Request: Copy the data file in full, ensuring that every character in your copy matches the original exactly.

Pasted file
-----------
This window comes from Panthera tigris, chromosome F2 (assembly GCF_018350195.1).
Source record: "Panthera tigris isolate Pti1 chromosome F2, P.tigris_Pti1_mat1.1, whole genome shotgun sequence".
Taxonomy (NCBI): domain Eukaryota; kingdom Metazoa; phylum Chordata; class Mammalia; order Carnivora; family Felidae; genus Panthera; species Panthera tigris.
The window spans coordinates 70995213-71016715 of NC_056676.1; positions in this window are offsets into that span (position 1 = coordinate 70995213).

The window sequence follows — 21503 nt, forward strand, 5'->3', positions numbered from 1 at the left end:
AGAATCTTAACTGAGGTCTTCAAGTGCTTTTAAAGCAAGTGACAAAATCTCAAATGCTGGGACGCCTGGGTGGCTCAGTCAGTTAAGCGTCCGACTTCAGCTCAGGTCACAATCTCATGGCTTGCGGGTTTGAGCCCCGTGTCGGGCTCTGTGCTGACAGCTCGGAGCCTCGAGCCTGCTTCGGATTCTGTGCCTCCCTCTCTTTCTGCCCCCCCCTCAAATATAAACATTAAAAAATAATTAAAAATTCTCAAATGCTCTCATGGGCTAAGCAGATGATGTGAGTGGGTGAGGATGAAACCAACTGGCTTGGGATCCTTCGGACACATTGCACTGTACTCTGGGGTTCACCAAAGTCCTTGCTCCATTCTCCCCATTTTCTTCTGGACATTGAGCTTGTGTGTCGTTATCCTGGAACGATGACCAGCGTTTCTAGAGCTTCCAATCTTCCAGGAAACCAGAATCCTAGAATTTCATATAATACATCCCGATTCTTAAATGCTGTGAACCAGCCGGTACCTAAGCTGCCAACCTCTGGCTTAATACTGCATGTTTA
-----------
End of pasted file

This window comes from Panthera tigris, chromosome F2 (assembly GCF_018350195.1).
Source record: "Panthera tigris isolate Pti1 chromosome F2, P.tigris_Pti1_mat1.1, whole genome shotgun sequence".
Taxonomy (NCBI): domain Eukaryota; kingdom Metazoa; phylum Chordata; class Mammalia; order Carnivora; family Felidae; genus Panthera; species Panthera tigris.
The window spans coordinates 70995213-71016715 of NC_056676.1; positions in this window are offsets into that span (position 1 = coordinate 70995213).

The window sequence follows — 21503 nt, forward strand, 5'->3', positions numbered from 1 at the left end:
AGAATCTTAACTGAGGTCTTCAAGTGCTTTTAAAGCAAGTGACAAAATCTCAAATGCTGGGACGCCTGGGTGGCTCAGTCAGTTAAGCGTCCGACTTCAGCTCAGGTCACAATCTCATGGCTTGCGGGTTTGAGCCCCGTGTCGGGCTCTGTGCTGACAGCTCGGAGCCTCGAGCCTGCTTCGGATTCTGTGCCTCCCTCTCTTTCTGCCCCCCCCTCAAATATAAACATTAAAAAATAATTAAAAATTCTCAAATGCTCTCATGGGCTAAGCAGATGATGTGAGTGGGTGAGGATGAAACCAACTGGCTTGGGATCCTTCGGACACATTGCACTGTACTCTGGGGTTCACCAAAGTCCTTGCTCCATTCTCCCCATTTTCTTCTGGACATTGAGCTTGTGTGTCGTTATCCTGGAACGATGACCAGCGTTTCTAGAGCTTCCAATCTTCCAGGAAACCAGAATCCTAGAATTTCATATAATACATCCCGATTCTTAAATGCTGTGAACCAGCCGGTACCTAAGCTGCCAACCTCTGGCTTAATACTGCATGTTTA